OK, those are the goals – now keep me in check! I think 2012 holds promise of being a pretty good year. I learned a lot of stuff in 2011 – I learned that I don’t want to work in an office the rest of my life, I learned about vintage pipes, I learned I have pretty good taste, I learned banjo & a bit of mandolin, I learned it’s really hard to get a puppy to come on command, I learned I am so not ready for kids yet, I learned that I kill plants (OK, I knew that one), I learned I have a need for theatre, and some other useful stuff. I’m excited to see what I learn in 2012. Here’s to a New Year. Cheers.
October 28, 2011 § Leave a comment
I need something smoother than pop but thicker than water, milder than coffee but sweeter than juice.
Enter: the Italian Creme Soda. It’s smooth, creamy, sweet, and remarkably easy to make at home!
I made my own syrup since I was out of Monin. I combined 2 cups sugar and 1 cup tap water in a pot on the stove. I heated and stirred until the mixture was combined. Once it had become a smooth syrup, i added a small bottle (1 oz.) of raspberry extract. Then, I added some food coloring. (It should have been red to go with the raspberry flavor, but I was out of red. So, I used the next best thing.) I let the mixture cool until I could touch it, and then I put it in a glass bottle to store. I’ll keep it in the refrigerator until it’s gone – or for up to 1 month.
Make one for yourself. I promise it will make you happy.
October 1, 2011 § Leave a comment
We’re not professionals by any means. (I mean – we use iPhoto to edit our stuff. Picnik if we’re feeling super clever. Nothing fancy.)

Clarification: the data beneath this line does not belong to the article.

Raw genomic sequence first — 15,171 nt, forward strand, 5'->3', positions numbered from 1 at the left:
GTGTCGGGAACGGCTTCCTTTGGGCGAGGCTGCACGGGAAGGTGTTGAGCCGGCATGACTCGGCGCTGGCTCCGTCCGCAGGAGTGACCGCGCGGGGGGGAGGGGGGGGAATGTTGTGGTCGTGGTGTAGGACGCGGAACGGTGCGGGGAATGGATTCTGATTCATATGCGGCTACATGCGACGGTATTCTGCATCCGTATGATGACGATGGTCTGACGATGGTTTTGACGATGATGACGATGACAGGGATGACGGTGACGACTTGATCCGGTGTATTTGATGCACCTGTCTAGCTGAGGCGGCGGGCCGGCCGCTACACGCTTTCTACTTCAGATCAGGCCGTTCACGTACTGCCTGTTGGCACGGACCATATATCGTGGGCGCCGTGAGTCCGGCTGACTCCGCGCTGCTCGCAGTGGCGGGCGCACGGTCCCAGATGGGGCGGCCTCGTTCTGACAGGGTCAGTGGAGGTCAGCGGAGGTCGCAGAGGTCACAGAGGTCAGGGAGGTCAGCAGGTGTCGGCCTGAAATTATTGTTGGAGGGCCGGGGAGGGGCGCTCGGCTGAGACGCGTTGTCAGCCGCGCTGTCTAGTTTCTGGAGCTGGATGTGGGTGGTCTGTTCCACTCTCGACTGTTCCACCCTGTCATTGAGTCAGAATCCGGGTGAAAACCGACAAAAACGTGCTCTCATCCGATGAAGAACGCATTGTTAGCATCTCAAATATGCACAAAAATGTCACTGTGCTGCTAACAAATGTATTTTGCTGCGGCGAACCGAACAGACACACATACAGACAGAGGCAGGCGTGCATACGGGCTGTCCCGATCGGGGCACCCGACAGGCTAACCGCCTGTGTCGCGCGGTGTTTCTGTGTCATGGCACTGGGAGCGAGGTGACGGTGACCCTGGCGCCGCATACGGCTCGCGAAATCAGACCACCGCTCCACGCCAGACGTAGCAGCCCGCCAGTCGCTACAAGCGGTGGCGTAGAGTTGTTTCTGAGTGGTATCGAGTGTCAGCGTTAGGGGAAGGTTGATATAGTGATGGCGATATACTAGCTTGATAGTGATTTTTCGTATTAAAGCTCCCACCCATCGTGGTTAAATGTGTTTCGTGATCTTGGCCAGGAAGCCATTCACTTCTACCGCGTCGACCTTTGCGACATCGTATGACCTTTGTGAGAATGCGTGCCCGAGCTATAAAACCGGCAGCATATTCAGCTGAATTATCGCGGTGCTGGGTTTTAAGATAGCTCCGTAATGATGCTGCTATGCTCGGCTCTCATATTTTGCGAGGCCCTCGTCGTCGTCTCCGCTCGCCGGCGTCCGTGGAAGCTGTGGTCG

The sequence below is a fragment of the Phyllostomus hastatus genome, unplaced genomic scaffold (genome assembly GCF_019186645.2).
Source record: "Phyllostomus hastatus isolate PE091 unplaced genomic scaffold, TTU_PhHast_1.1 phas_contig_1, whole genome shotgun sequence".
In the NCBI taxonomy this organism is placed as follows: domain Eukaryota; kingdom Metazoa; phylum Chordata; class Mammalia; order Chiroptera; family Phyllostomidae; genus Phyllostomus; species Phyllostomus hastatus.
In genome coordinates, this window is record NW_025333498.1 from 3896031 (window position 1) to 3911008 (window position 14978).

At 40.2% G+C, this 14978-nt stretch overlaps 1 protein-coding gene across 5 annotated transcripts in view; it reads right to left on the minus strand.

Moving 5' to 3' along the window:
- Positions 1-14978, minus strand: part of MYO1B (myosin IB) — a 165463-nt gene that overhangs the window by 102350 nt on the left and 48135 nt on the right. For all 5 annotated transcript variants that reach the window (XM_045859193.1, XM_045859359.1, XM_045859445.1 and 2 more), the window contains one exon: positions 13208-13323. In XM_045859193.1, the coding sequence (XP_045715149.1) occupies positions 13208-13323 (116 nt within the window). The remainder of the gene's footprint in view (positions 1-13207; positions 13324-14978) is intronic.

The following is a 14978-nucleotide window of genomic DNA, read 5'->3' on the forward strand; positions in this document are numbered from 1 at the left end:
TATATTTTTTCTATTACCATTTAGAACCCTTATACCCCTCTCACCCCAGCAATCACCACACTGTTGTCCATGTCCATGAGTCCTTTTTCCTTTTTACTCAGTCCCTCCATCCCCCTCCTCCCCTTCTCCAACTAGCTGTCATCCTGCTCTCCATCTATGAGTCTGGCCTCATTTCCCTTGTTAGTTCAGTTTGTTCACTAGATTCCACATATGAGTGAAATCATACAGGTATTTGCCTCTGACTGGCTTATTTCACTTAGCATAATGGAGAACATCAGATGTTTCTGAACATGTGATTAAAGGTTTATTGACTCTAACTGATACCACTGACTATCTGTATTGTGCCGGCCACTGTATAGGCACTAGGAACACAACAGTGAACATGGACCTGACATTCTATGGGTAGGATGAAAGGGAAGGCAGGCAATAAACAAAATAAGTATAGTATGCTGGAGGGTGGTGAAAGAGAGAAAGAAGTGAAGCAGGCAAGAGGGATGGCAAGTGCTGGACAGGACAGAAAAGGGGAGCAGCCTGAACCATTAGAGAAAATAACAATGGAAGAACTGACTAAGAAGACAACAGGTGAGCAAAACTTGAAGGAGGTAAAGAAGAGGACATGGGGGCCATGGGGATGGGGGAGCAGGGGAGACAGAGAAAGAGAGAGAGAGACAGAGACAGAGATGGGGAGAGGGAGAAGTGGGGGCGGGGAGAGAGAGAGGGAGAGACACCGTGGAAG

We’re usually our own subjects. We brought Harper along, so she got to join in the fun.
We love our ukulele, though. Clearly.
What do you do for free (or inexpensive) fun? We like to take picnics to the park, walk around Downtown, go thrifting, or just sit on a park bench and make fun of people.
September 11, 2011 § Leave a comment
I don’t keep a journal. I should; I know I’d remember things a lot better if I did.
Ten years ago on a Tuesday morning in September, our chapel service at school became less of a sermon and more of an expansion on what had just happened in New York City that morning. In the wake of that ugly event, our English teacher had us write down our thoughts on the attack on the World Trade Center:
Great Day in the Morning
It was a day just like any other day. At 9:50 am, we were let out of our second period class to go to chapel. A friend stopped me and asked with wide eyes, “Sarah, did you hear what happened? The World Trade Center and the Pentagon were hit by airplanes! We heard about it last period…” Her voice droned off. At first, I thought she was joking; I could not believe it. Is the President all right? Is new York in flames? How many people are dead? How did two planes happen to crash into two of the most important buildings in the United States in the same day – the same hour?
In chapel, we found out that the World Trade Center buildings had collapsed. Gone. I could not imagine New York City without the World Trade Center buildings. Now, movies that I watch set in New York City and pictures taken prior to the tragedy will seem like a sad, distant memory. Remember when New York looked like this?
For the rest of the school day, we watched the news on the classroom televisions. The devastation came to life as we watched replays of the airplane sinking into the side of the North Tower and looked at the rubble standing six stories high. It was all so heartbreaking. I could not help but shed a few tears for the children who lost their parents, for the parents who lost their children, for the citizen who lost his best friend. This tragedy certainly brought America to her knees asking for God’s help. Isn’t it interesting to see how quickly she has gotten off her knees? What will it take for our nation to truly turn back to God?
Not only do I see that my writing skills have grown (thank goodness), but I see that the tragedy of 9/11 deeply affected a high school senior from Cleveland. Thanks, Mrs. Jaggard for making me put my thoughts on paper that day. To write things down is to remember things a little better. September 11, 2001 was an event that needed to be remembered for what it was – not romanticized, and certainly not forgotten.
p.s. On days like September 11 I am proud to come from a family of firefighters and police officers. First responders are my heroes: Thanks for doing what you do.